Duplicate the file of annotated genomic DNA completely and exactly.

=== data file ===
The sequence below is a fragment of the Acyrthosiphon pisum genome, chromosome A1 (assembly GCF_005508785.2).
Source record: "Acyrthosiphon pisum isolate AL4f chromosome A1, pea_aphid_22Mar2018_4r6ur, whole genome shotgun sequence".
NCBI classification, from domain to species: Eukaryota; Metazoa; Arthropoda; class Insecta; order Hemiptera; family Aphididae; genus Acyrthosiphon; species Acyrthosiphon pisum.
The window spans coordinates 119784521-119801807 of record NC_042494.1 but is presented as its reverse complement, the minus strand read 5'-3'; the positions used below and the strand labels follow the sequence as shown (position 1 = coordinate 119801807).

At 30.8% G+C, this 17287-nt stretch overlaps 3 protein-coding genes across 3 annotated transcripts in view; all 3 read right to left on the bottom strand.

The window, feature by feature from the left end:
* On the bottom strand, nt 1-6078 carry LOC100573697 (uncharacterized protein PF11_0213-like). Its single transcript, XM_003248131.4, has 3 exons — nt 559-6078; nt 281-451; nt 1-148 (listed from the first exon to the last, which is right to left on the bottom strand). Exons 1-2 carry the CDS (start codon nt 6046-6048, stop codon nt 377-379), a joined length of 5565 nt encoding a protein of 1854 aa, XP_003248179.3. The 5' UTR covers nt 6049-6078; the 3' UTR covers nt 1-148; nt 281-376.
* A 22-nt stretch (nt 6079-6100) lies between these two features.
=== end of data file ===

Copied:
The sequence below is a fragment of the Acyrthosiphon pisum genome, chromosome A1 (assembly GCF_005508785.2).
Source record: "Acyrthosiphon pisum isolate AL4f chromosome A1, pea_aphid_22Mar2018_4r6ur, whole genome shotgun sequence".
NCBI classification, from domain to species: Eukaryota; Metazoa; Arthropoda; class Insecta; order Hemiptera; family Aphididae; genus Acyrthosiphon; species Acyrthosiphon pisum.
The window spans coordinates 119784521-119801807 of record NC_042494.1 but is presented as its reverse complement, the minus strand read 5'-3'; the positions used below and the strand labels follow the sequence as shown (position 1 = coordinate 119801807).

At 30.8% G+C, this 17287-nt stretch overlaps 3 protein-coding genes across 3 annotated transcripts in view; all 3 read right to left on the bottom strand.

The window, feature by feature from the left end:
* On the bottom strand, nt 1-6078 carry LOC100573697 (uncharacterized protein PF11_0213-like). Its single transcript, XM_003248131.4, has 3 exons — nt 559-6078; nt 281-451; nt 1-148 (listed from the first exon to the last, which is right to left on the bottom strand). Exons 1-2 carry the CDS (start codon nt 6046-6048, stop codon nt 377-379), a joined length of 5565 nt encoding a protein of 1854 aa, XP_003248179.3. The 5' UTR covers nt 6049-6078; the 3' UTR covers nt 1-148; nt 281-376.
* A 22-nt stretch (nt 6079-6100) lies between these two features.